Valve’s annual compendium, a concept introduced prior to the The International 2, has seen growth within competitive prize pools like none other. The concept has been visited in other Valve-sanctioned tournaments such as Counter-Strike, but nothing compares to Dota 2.
The money tree is what we call a compendium and for a measly $10 this little booklet offers rewards based on amount of money you spend. The International 2 in 2013 saw a prize pool of over $2.5 million, being blown completely out the water by The International 4 in 2014 with a prize pool upwards of $10 million. This year Valve stepped it up, offering more incentive and at the moment, with just under two weeks left, the prize pool is sitting pretty at $16.6 million.
As mentioned above Valve have added a wealth of new cosmetic content and this has brought in the big spenders. Resident statistician and Dota 2 fanatic Matthew “Cyborgmatt” Bailey has once again kept a prize pool tracker where we’re able to compare and predict the final prize pool.
As seen by the graph where the 2014 prize pool hit a steady slope, the comparison shows a small bump around day 35. This is because of the release of new content, which had been promised ages ago, and new players purchasing compendiums to reap the rewards. From day 35 to 50 we see a similar plateau, but once again new content brings about a small bump and with a similar trend we may event hit the $17 million mark.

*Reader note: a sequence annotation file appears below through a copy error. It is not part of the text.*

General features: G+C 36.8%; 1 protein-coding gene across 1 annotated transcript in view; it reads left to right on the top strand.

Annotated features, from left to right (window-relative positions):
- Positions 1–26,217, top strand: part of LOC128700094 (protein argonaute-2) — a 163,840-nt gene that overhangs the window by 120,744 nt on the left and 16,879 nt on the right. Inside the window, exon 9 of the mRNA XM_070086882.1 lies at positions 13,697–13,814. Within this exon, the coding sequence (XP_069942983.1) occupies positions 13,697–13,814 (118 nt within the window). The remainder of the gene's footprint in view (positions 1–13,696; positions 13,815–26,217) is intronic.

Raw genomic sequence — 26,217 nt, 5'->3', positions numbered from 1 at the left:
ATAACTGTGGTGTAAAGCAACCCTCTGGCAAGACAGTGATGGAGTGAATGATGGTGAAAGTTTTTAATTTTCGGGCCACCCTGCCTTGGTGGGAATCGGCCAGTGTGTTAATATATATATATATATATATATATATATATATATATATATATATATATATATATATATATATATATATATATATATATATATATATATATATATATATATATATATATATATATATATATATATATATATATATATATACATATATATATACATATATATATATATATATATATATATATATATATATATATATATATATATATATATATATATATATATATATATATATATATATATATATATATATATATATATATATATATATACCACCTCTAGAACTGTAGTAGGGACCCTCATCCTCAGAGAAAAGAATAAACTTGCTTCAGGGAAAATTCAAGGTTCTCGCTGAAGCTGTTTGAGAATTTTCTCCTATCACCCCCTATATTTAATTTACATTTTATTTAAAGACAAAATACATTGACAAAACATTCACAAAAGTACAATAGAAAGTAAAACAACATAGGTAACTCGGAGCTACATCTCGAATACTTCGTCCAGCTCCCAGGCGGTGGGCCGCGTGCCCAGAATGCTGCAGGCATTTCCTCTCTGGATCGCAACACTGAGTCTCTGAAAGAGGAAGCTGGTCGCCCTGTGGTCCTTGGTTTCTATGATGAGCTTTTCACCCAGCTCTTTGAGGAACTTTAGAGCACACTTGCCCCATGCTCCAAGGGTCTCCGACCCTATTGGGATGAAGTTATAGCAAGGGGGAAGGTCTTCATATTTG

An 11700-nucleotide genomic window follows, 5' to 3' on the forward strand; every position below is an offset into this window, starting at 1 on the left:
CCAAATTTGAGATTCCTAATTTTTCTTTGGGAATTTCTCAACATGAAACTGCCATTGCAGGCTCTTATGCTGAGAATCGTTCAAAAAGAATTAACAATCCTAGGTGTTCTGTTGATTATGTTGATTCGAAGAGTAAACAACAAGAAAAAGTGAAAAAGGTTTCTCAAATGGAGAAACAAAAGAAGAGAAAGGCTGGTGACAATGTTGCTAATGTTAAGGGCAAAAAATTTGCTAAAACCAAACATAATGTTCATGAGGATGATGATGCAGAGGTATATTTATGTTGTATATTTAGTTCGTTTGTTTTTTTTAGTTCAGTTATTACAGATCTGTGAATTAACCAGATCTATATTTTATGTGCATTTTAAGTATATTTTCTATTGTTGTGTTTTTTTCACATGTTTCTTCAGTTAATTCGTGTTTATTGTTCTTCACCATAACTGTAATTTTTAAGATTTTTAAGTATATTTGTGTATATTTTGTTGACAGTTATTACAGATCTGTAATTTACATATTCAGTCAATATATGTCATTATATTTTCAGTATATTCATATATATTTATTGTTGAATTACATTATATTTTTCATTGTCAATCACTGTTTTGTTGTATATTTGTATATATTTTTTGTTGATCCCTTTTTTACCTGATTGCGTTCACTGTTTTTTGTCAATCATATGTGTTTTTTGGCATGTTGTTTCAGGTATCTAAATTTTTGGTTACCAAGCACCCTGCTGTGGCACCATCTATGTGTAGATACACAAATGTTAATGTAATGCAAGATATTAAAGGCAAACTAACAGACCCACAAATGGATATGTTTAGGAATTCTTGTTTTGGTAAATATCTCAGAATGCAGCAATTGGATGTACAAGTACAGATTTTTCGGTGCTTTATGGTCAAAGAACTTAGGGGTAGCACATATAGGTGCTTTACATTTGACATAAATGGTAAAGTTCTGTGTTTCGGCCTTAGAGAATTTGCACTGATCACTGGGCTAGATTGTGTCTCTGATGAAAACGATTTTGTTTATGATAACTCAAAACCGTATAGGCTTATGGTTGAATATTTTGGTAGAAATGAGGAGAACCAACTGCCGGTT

The next graph shows the amount of money spent on specific days, which is an interesting trend as we see days relating to “pay day” spiking even higher since the release of the compendium. The same correlation can be drawn to the first graph where days of “Immortal Treasure” releases brought about a spike in compendium activity. This proves once again the power of crowd funding (in a sense) and the fantastic model that Valve have built.
Will this revive Dota 2?
I must preface this with the fact that this is my personal opinion, but I’m sure some might feel the same way. It’s no secret that Dota 2 has fallen off the top of the eSports list in the past few years. Many personalities have stated that the people at the top burnt out and couldn’t keep up with the pace and hype, but that’s not really the real issue here.
While millions of people still pump funds into tournaments such as The International, the small tournaments haven’t lived up to their former hype. They have been replaced by an influx of Counter-Strike: GO tournaments and the ever-dominant League of Legends LCS. Although the International, in my opinion, is still the biggest eSports event of the year, the question is will this revive the game?
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Last Updated: July 16, 2015